Academic journal article Foreign Language Annals

Accent-Uating Rules and Relationships: Motivations, Attitudes, and Goals in a Spanish for Native Speakers Class

Academic journal article Foreign Language Annals

Accent-Uating Rules and Relationships: Motivations, Attitudes, and Goals in a Spanish for Native Speakers Class

Article excerpt

Abstract:

This study examines the motivations, attitudes, and goals of a Spanish for native speakers (SNS) class at a large Midwestern university over a semester, using questionnaires, student interviews, classroom observation, and instructor interviews as data sources. It presents results from four students who participated in the data collection, but focuses primarily on the experiences of one student. Students enrolled in the course for both academic and personal reasons. Their goals included improvement of writing skills and mastery of orthographic accents and other grammar/spelling aspects of Spanish. Throughout the semester, they demonstrated positive attitudes and reported improvement in their Spanish. Furthermore, the development of their skills led them to reevaluate their relationship with language in general and Spanish in particular.

Key words: attitudes, case study, goals, motivation, Spanish for native speakers (SNS)

Language: Spanish

Introduction

U.S. censuses have shown that the Hispanic/Latino population has grown steadily over recent decades and that this trend seems likely to continue through the first half of the 21st century (Guzrnan, 2001; U.S. Census Bureau, 2004). These changing demographics are affecting the use of Spanish in this country. After English, Spanish is the language most widely used in the home (Colombi & Roca, 2003; Shin & Bruno, 2003). One element of this trend is that some children born in the United States acquire Spanish because of its use in the home or with relatives and community members. These speakers, referred to as heritage speakers, are called heritage learners when they enroll in a Spanish class.1 A wide variety of people are included in this definition. Beckstead and Toribio (2003), Colombi and Roca (2003), and Rodriguez Pino (1997) have noted that heritage learners can occupy any place on a continuum ranging from receptive bilinguals to immigrant students dominant in Spanish. Heritage learners have differing levels of literacy in Spanish (Lewelling, Kreeft Peyton, & Winke, 2001; Rodríguez Pino, 1997). They come from various ethnic backgrounds and speak different dialects of Spanish, some of which have been stigmatized because they are not prestige or standard varieties (e.g., Lewelling et al., 2001; Riegelhaupt & Carrasco, 2000; Valdés, 1981).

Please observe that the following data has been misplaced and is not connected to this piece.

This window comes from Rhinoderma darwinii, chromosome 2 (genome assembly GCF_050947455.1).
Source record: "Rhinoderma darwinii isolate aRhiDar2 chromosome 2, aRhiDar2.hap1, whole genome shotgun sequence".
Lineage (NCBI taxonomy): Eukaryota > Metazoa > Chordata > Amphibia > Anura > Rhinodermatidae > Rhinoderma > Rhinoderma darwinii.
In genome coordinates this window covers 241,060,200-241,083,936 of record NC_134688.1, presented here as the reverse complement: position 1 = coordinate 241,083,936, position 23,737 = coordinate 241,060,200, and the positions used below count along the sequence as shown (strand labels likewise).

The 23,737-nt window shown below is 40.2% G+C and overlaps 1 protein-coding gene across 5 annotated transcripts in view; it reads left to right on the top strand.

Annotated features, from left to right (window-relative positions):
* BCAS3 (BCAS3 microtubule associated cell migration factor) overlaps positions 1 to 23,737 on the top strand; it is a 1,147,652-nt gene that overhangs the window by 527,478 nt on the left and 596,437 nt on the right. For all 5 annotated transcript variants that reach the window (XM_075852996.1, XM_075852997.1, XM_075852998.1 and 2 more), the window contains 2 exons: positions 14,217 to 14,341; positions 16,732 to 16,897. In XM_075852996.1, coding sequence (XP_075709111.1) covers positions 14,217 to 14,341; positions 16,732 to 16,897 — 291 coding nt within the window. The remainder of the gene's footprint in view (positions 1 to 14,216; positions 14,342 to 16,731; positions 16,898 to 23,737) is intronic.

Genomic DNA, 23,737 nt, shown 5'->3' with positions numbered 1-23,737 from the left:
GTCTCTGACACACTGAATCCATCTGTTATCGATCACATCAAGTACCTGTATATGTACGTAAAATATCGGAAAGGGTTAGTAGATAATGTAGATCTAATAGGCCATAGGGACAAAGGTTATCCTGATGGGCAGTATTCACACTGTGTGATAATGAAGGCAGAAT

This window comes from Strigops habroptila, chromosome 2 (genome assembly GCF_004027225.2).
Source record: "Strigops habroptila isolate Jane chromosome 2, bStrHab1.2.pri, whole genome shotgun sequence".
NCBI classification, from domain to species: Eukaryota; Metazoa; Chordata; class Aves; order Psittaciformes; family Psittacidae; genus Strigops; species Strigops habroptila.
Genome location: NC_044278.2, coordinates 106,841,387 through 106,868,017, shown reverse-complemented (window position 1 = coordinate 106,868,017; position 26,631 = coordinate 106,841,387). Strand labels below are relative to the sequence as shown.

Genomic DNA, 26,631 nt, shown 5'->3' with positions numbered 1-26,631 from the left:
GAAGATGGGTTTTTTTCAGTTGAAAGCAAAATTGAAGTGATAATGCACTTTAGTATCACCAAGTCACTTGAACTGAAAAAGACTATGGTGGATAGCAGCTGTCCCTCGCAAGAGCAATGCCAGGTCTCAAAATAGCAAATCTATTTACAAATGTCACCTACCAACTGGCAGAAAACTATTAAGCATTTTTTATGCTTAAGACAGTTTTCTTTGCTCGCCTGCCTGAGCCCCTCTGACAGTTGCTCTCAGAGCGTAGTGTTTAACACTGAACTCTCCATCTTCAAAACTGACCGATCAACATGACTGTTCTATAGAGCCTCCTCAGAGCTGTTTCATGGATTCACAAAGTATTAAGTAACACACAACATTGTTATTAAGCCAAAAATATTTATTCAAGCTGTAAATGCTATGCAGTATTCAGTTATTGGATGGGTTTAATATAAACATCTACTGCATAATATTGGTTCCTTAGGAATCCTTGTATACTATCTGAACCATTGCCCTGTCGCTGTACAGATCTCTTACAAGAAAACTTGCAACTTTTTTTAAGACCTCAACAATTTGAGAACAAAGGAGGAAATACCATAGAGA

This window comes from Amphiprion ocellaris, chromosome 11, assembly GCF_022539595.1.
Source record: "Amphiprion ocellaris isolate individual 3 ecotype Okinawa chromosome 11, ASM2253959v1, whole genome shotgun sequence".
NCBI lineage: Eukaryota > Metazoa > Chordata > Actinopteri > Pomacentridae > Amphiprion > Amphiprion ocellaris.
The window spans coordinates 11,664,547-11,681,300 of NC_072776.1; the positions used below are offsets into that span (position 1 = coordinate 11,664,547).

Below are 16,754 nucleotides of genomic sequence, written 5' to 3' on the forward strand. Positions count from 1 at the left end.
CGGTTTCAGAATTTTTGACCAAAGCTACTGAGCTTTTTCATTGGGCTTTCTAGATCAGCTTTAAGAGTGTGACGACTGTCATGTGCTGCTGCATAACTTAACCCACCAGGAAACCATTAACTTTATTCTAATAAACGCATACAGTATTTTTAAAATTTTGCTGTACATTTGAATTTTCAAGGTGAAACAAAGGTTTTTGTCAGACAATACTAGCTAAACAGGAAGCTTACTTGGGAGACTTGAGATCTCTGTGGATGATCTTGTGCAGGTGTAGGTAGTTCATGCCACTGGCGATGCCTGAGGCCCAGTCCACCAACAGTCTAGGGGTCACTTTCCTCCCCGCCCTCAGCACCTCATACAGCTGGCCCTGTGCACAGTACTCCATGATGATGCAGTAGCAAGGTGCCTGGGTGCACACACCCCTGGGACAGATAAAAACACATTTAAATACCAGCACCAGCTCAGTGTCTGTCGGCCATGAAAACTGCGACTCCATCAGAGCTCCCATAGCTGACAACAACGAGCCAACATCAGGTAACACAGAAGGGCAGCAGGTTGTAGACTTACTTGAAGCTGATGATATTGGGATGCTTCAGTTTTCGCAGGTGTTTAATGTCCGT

Research (e.g., Krashen, 1998) indicates that it is crucial to help heritage learners maintain their heritage language. Although there is evidence that Hispanics/Latinos have maintained Spanish longer than previous immigrant groups have maintained their languages (e.g., Alba, Logan, Lutz, & Stults, 2002, in regard to Cuban Americans and Mexican Americans; Grosjean, 1982), there is also evidence of language shift among this population (e.g., Bills, 1997; Krashen, 1998, 2000). Cho (2000) documented positive consequences of heritage language maintenance: Participants with high proficiency in Korean reported better relationships with heritage language speakers and saw their language skills as a resource for society that would also benefit their careers. Indeed, heritage language development has been associated with academic success (e.g., García-Vázquez, Vázquez, López, & Ward, 1997; Krashen, 1998) and slightly improved occupational status (Krashen, 1998). Krashen (1998) also posits that heritage language development would be good for the U.S. economy and balance of trade. Conversely, Cho (2000) and Cho and Krashen (1998) observed negative consequences of heritage language loss, including problems communicating with parents, grandparents, other members of the heritage language community, and speakers of the heritage language who live outside of the United States. The lowproficiency speakers who did not report problems communicating in the heritage language were those who avoided contact with Korean speakers (Cho, 2000). Cho and Krashen (1998) described heritage language education as a good investment at individual and societal levels because it provides for strong parent-child communication. …

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